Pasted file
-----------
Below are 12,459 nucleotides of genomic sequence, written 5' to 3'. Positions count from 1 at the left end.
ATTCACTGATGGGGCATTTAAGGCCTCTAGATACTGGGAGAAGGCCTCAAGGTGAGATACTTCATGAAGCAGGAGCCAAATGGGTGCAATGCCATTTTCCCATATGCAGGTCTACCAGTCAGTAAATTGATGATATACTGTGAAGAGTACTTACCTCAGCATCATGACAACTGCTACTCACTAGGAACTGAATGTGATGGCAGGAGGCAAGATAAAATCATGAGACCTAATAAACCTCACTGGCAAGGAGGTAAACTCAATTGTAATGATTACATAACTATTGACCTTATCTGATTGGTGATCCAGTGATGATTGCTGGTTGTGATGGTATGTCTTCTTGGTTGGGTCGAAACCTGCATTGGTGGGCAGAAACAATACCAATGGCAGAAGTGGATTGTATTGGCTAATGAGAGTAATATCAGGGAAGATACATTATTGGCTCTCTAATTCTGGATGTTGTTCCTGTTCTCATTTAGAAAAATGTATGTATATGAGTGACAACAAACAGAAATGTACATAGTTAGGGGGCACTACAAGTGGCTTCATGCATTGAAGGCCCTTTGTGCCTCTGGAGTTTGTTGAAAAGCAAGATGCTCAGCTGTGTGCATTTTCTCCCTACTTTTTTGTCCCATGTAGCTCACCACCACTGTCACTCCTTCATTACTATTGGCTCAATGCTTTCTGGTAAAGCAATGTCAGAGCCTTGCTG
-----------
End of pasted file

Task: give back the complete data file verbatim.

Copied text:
Below are 12,459 nucleotides of genomic sequence, written 5' to 3'. Positions count from 1 at the left end.
ATTCACTGATGGGGCATTTAAGGCCTCTAGATACTGGGAGAAGGCCTCAAGGTGAGATACTTCATGAAGCAGGAGCCAAATGGGTGCAATGCCATTTTCCCATATGCAGGTCTACCAGTCAGTAAATTGATGATATACTGTGAAGAGTACTTACCTCAGCATCATGACAACTGCTACTCACTAGGAACTGAATGTGATGGCAGGAGGCAAGATAAAATCATGAGACCTAATAAACCTCACTGGCAAGGAGGTAAACTCAATTGTAATGATTACATAACTATTGACCTTATCTGATTGGTGATCCAGTGATGATTGCTGGTTGTGATGGTATGTCTTCTTGGTTGGGTCGAAACCTGCATTGGTGGGCAGAAACAATACCAATGGCAGAAGTGGATTGTATTGGCTAATGAGAGTAATATCAGGGAAGATACATTATTGGCTCTCTAATTCTGGATGTTGTTCCTGTTCTCATTTAGAAAAATGTATGTATATGAGTGACAACAAACAGAAATGTACATAGTTAGGGGGCACTACAAGTGGCTTCATGCATTGAAGGCCCTTTGTGCCTCTGGAGTTTGTTGAAAAGCAAGATGCTCAGCTGTGTGCATTTTCTCCCTACTTTTTTGTCCCATGTAGCTCACCACCACTGTCACTCCTTCATTACTATTGGCTCAATGCTTTCTGGTAAAGCAATGTCAGAGCCTTGCTG